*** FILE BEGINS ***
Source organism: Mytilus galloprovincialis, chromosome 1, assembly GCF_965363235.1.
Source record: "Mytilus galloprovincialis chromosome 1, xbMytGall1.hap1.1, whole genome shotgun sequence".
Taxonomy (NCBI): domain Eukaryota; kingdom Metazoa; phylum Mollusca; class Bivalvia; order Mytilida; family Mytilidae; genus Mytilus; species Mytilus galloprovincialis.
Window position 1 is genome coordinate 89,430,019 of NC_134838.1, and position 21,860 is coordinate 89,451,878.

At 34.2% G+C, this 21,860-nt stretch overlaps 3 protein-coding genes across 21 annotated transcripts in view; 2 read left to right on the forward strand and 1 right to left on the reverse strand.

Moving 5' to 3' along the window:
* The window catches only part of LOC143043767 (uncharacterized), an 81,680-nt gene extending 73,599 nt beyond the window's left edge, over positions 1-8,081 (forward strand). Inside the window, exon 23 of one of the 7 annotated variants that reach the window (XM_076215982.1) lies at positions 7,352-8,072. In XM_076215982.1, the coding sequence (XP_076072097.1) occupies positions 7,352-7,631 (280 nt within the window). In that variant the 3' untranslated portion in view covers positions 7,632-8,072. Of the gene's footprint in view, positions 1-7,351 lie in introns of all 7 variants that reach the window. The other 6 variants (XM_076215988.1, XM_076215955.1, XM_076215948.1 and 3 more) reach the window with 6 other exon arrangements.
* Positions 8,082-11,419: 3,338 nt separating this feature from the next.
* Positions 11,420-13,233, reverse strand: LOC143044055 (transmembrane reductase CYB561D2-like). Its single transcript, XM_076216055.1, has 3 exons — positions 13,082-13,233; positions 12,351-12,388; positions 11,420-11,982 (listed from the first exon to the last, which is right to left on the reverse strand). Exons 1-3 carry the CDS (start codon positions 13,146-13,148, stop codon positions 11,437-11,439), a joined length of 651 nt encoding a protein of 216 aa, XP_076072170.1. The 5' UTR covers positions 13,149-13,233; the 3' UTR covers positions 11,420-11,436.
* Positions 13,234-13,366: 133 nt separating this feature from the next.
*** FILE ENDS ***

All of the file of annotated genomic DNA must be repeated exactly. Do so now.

Source organism: Mytilus galloprovincialis, chromosome 1, assembly GCF_965363235.1.
Source record: "Mytilus galloprovincialis chromosome 1, xbMytGall1.hap1.1, whole genome shotgun sequence".
Taxonomy (NCBI): domain Eukaryota; kingdom Metazoa; phylum Mollusca; class Bivalvia; order Mytilida; family Mytilidae; genus Mytilus; species Mytilus galloprovincialis.
Window position 1 is genome coordinate 89,430,019 of NC_134838.1, and position 21,860 is coordinate 89,451,878.

At 34.2% G+C, this 21,860-nt stretch overlaps 3 protein-coding genes across 21 annotated transcripts in view; 2 read left to right on the forward strand and 1 right to left on the reverse strand.

Moving 5' to 3' along the window:
* The window catches only part of LOC143043767 (uncharacterized), an 81,680-nt gene extending 73,599 nt beyond the window's left edge, over positions 1-8,081 (forward strand). Inside the window, exon 23 of one of the 7 annotated variants that reach the window (XM_076215982.1) lies at positions 7,352-8,072. In XM_076215982.1, the coding sequence (XP_076072097.1) occupies positions 7,352-7,631 (280 nt within the window). In that variant the 3' untranslated portion in view covers positions 7,632-8,072. Of the gene's footprint in view, positions 1-7,351 lie in introns of all 7 variants that reach the window. The other 6 variants (XM_076215988.1, XM_076215955.1, XM_076215948.1 and 3 more) reach the window with 6 other exon arrangements.
* Positions 8,082-11,419: 3,338 nt separating this feature from the next.
* Positions 11,420-13,233, reverse strand: LOC143044055 (transmembrane reductase CYB561D2-like). Its single transcript, XM_076216055.1, has 3 exons — positions 13,082-13,233; positions 12,351-12,388; positions 11,420-11,982 (listed from the first exon to the last, which is right to left on the reverse strand). Exons 1-3 carry the CDS (start codon positions 13,146-13,148, stop codon positions 11,437-11,439), a joined length of 651 nt encoding a protein of 216 aa, XP_076072170.1. The 5' UTR covers positions 13,149-13,233; the 3' UTR covers positions 11,420-11,436.
* Positions 13,234-13,366: 133 nt separating this feature from the next.